- Medical debt
Personally, we have an auto loan and a mortgage. Together, that payment is over $1000. That’s a big chunk of money – and our payments are on the low side! I’ve seen car payments as high, or higher than, a person’s mortgage.
So get together your statements for each debt you have. All the credit card statements. The mortgage. Your car loan. That student loan debt that just won’t go away.
With your statements, do TWO things:
- Write down your monthly payment for each loan on the same sheet as you did for your income
- Also write down the total amount you currently owe
If debt weighs heavy on your shoulders, this is why you’ve kept reading. This is why you’re doing a spending audit: to set a goal to pay off debt and get finances back in order. You can do this.
#4 – Review your regular bills
Bills. You’ve got em. I’ve got em. We gotta pay em.
Find your most recent statements for all of your utilities, insurance, and all things that come out monthly. Can’t find statements – never fear. Just look through your online banking or your last bank statement. Do any of those debits (transactions) occur on a monthly basis?
Write all of your regular, monthly bills next to your debt payments. These are things that need to get paid.
HOWEVER, (this is a big however) not all monthly transactions are necessities. Some are subscriptions to things you don’t even need. You still need to write these down. You’re paying for them every single month whether or not you use them.
#5 – Review your everyday spending
Now for the fun part (joking). Get a clean sheet of paper (or new page in your spreadsheet). Make several categories up at the top:
- Eating Out
You can also review the full list on THIS post.
Now read through each and every transaction and put it into the categories you made. If you need to expand categories or make new ones, that’s totally cool! You need to know exactly what you spent money on.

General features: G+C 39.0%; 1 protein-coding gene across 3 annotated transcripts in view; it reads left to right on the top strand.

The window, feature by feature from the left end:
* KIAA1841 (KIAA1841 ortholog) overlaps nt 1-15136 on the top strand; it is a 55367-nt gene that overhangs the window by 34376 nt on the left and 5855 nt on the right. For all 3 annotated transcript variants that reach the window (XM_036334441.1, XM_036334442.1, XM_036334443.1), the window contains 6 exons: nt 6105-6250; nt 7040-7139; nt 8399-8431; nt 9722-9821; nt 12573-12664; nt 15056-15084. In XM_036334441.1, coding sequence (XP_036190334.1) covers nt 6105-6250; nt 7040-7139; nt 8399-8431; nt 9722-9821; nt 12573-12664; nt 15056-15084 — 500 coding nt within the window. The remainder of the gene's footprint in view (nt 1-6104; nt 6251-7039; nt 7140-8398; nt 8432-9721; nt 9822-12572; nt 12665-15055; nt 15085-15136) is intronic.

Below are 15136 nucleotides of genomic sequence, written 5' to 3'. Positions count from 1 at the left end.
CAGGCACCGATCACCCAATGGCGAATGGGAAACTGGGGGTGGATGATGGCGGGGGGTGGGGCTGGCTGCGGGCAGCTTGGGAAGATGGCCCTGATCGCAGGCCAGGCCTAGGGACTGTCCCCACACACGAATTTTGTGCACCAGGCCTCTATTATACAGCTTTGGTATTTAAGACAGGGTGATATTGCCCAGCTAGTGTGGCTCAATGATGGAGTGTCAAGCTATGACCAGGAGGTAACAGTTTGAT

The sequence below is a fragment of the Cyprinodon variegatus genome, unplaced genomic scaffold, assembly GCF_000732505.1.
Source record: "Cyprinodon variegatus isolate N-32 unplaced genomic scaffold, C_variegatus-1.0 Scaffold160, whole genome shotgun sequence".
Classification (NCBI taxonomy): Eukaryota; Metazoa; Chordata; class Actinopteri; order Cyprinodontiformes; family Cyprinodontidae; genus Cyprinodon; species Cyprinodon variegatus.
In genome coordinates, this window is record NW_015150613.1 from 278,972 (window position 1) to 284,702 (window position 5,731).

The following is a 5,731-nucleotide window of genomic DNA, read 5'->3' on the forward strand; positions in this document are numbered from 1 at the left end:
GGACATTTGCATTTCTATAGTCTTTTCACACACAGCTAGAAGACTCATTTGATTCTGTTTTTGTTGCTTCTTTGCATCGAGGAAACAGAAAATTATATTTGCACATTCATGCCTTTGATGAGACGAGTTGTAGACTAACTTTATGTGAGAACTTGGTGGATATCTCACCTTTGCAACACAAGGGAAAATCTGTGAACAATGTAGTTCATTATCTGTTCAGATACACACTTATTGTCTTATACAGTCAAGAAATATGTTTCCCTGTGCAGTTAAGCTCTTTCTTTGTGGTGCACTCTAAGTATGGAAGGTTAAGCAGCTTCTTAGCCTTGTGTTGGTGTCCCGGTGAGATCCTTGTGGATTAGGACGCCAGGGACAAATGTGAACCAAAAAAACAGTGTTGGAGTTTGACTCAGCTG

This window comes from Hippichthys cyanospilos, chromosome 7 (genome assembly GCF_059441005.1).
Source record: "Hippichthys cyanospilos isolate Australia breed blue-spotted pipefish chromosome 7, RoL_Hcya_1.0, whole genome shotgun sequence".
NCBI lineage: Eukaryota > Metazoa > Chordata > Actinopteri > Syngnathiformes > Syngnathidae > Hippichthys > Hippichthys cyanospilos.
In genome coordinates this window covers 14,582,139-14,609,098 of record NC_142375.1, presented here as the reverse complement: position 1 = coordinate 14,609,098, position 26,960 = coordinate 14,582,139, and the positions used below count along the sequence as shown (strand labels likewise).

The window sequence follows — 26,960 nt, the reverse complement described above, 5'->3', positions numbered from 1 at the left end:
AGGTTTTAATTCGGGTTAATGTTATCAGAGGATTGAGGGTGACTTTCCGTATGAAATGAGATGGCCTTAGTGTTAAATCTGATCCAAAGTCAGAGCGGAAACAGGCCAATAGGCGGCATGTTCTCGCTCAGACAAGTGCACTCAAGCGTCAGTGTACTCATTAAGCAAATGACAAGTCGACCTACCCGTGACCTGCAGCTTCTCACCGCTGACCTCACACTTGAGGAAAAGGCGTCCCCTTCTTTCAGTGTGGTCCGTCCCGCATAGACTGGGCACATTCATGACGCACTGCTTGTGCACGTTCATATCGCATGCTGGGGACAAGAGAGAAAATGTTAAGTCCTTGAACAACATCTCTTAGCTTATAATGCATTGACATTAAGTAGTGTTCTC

When you’re doing this spending audit, it may be helpful to write down the store name or what the item was next to the amount. It isn’t necessary, BUT it can help you see what stores you spend the most money at.
#5.5 – Cash only exceptions
We used the cash envelope system for a long while. The key to that is that you 1) had a set and limited amount of money in a category each month and 2) you kept track of transactions (ledger).
If you are without a budget, you may not know how much cash you’re spending. Check your bank statements for:
- ATM withdrawals
- Teller withdrawals
- Check deposits where you may have received cash back (most banks have the deposit slip available for viewing in online banking)
If you don’t have a bank account (which you need to set one up ASAP!), review your paychecks. Do you have any of that money left in your wallet?
Another way to get cash is at any store when you use your debit card with your pin number. If you have receipts, total up the cash back you received during those visits.
Search your purse, car, and everywhere in between for any cash transaction receipts. You need to have a concrete idea of where your money went!
Total up all the transactions just like you did in #5. If you don’t have receipts and aren’t quite sure, do your best to guess as to how much money left your wallet. You need to be a receipt saving hero next month!
#6 – Add it all up
Whip out your calculator (or just use my spreadsheet and it will total it for you!) and total all of your purchases.
First, make totals from:
Amount put into savings accounts or retirement
Second, total everything together. INCOME MINUS EXPENSES.
What does that number come out to be? Are you spending more than you’re earning?
#7 – Set goals
Take a long, hard look at those totals. Are you happy with what you see? Unimpressed? Angry? Sad?
It’s okay to feel a range of emotions when looking at the cold, hard numbers. But don’t fight about it. Push through it.